8) To round yourself out a bit, when you're not doing mathy things, what are some of your main interests/hobbies/activities?

Outside of work and teaching the boys, my main interest is coaching ultimate frisbee.  I’ve spent the last 6 years working with the Boston women’s club team Brute Squad and the Seattle women’s club team Riot.  After spending the last two seasons with Riot, I’m back with Brute Squad this year.  The first tryouts actually begin this weekend.

I played a lot when I was younger and even met my wife playing ultimate.  I’m happy to have the chance to still be involved in the game.  I’m not sure what the general public would view as a more unusual way to spend your spare time – making math videos for kids, or coaching ultimate frisbee – but they are both really important and incredibly satisfying activities for me.  I find the amount of work and dedication that the players put in to improve over the course of the season to be a constant source of inspiration.  The leaders on these teams – like Gwen Ambler and Rohre Titcomb in Seattle and Blake Spitz and Emily Baecher in Boston – are among the most impressive people I’ve ever had the opportunity to work with in any setting.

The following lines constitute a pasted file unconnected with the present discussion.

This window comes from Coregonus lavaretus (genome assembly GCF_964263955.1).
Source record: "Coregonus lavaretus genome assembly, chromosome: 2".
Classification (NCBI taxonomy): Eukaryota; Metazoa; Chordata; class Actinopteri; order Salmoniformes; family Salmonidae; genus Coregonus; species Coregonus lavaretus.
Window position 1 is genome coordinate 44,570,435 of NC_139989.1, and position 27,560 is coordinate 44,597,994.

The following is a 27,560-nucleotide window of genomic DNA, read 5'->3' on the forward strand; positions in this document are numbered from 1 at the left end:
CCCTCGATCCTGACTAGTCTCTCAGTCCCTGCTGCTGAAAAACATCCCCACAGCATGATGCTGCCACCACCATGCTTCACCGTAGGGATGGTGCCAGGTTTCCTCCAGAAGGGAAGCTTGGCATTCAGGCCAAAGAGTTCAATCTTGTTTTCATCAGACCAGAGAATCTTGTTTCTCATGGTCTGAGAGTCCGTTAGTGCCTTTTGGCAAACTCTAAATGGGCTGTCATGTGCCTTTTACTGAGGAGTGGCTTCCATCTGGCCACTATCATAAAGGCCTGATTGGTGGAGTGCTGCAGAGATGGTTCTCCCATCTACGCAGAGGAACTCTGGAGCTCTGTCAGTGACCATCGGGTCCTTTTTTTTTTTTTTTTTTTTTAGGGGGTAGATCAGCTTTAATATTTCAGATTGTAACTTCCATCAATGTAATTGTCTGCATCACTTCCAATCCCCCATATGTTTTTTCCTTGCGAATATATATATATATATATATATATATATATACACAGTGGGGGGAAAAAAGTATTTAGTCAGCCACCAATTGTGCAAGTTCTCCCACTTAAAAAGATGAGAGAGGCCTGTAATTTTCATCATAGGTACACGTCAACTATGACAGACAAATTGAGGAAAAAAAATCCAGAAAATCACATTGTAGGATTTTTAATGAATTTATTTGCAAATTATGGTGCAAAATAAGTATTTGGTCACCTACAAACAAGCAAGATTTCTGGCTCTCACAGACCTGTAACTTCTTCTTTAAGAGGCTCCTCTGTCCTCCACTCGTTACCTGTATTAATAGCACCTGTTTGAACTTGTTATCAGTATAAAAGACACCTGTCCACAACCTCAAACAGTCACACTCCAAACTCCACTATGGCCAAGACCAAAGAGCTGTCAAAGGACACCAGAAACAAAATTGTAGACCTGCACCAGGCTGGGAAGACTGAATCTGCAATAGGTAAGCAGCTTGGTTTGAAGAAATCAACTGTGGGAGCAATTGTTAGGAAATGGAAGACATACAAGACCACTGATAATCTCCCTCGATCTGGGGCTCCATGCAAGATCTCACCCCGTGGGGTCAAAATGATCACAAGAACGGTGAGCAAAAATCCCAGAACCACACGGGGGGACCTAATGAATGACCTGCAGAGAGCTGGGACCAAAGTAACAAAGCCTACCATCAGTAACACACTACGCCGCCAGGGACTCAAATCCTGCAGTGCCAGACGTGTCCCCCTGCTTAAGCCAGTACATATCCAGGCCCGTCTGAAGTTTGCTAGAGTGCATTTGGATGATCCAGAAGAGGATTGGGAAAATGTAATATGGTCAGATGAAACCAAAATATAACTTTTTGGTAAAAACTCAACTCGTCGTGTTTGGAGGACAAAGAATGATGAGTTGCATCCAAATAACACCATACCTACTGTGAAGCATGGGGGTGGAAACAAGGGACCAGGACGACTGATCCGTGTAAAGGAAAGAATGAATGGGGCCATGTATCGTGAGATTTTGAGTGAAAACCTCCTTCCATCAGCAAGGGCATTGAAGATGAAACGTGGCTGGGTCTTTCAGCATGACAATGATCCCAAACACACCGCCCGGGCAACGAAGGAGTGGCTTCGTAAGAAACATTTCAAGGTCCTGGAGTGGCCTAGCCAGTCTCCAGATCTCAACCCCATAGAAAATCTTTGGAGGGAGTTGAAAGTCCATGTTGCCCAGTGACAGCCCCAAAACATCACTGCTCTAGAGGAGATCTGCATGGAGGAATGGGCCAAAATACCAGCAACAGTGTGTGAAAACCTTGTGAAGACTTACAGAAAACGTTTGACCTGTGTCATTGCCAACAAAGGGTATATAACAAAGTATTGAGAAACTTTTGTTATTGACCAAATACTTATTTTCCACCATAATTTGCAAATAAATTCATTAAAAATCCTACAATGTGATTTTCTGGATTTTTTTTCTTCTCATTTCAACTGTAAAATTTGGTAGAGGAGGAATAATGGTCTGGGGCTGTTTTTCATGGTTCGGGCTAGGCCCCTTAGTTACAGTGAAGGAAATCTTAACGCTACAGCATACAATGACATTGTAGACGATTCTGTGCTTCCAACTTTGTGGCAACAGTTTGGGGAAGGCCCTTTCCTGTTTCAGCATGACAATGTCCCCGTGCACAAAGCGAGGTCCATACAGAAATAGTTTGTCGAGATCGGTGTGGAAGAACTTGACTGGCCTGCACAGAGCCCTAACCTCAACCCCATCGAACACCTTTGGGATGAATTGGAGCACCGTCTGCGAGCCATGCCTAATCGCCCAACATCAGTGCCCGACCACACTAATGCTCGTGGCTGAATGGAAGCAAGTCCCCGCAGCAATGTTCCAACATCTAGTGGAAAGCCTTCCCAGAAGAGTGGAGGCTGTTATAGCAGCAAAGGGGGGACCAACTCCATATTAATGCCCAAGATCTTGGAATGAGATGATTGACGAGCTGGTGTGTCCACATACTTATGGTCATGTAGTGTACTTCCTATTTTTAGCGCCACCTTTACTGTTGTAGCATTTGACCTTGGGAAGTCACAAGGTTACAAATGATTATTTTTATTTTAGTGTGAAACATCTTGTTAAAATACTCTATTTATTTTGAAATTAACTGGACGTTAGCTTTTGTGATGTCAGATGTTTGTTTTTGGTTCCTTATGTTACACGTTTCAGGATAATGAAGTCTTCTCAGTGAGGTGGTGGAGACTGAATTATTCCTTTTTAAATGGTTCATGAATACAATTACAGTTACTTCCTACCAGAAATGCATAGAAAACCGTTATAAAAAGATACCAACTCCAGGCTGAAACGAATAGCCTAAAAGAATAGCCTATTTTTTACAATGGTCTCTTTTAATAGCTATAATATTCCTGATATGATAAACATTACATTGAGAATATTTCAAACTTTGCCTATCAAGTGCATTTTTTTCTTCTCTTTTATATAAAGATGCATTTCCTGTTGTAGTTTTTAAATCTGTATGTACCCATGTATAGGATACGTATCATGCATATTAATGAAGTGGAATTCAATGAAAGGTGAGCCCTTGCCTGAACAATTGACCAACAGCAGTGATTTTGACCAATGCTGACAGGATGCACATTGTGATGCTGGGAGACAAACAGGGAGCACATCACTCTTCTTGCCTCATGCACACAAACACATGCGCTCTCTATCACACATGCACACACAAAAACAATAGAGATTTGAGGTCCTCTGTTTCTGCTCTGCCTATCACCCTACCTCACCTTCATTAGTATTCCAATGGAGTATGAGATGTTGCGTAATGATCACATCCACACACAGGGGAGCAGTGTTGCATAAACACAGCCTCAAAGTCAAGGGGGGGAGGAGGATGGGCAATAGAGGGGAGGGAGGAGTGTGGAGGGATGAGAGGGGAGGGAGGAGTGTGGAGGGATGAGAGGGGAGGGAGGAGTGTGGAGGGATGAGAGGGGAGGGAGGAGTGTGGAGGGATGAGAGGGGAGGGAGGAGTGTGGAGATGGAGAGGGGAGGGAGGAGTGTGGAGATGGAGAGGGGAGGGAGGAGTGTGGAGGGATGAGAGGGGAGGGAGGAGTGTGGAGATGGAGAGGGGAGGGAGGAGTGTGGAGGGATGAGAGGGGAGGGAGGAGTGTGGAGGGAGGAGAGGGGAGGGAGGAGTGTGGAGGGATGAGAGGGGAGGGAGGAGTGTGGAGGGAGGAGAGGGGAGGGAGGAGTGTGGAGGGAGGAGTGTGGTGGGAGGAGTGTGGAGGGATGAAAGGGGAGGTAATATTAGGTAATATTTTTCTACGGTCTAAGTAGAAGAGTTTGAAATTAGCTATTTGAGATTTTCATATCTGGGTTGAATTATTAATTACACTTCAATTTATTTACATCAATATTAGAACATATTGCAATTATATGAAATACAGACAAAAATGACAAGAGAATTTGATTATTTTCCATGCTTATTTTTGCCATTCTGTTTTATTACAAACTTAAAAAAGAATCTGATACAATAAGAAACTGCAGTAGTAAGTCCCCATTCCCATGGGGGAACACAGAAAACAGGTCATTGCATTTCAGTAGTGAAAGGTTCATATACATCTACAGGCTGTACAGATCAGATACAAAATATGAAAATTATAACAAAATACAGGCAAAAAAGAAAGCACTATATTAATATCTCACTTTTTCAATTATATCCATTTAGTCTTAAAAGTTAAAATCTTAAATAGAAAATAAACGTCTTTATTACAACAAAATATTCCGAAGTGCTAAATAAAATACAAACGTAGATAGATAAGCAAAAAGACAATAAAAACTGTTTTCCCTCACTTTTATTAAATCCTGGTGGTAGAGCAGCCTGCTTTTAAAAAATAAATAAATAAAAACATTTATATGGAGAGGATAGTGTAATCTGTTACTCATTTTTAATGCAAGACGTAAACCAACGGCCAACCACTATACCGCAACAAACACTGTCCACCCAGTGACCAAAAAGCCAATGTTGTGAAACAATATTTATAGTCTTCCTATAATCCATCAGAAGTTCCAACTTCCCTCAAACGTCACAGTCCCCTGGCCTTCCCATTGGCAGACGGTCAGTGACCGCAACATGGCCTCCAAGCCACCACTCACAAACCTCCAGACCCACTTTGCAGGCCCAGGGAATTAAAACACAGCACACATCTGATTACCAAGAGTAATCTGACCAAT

Thanks Mike! Neat to learn so much more about the dude-in-the-ball-cap behind all those math videos. Keep teaching those young men... and keep letting us peek in on the lessons along the way!

If by any chance you're not familiar with Mike's work on the Web, click on a few of the blog links he's provided and you might just get hooked.

1 comment:

  1. Just lovely. This is truly a double treat because I have an immense respect for both of you and your work. Thank you, Shecky and Mike.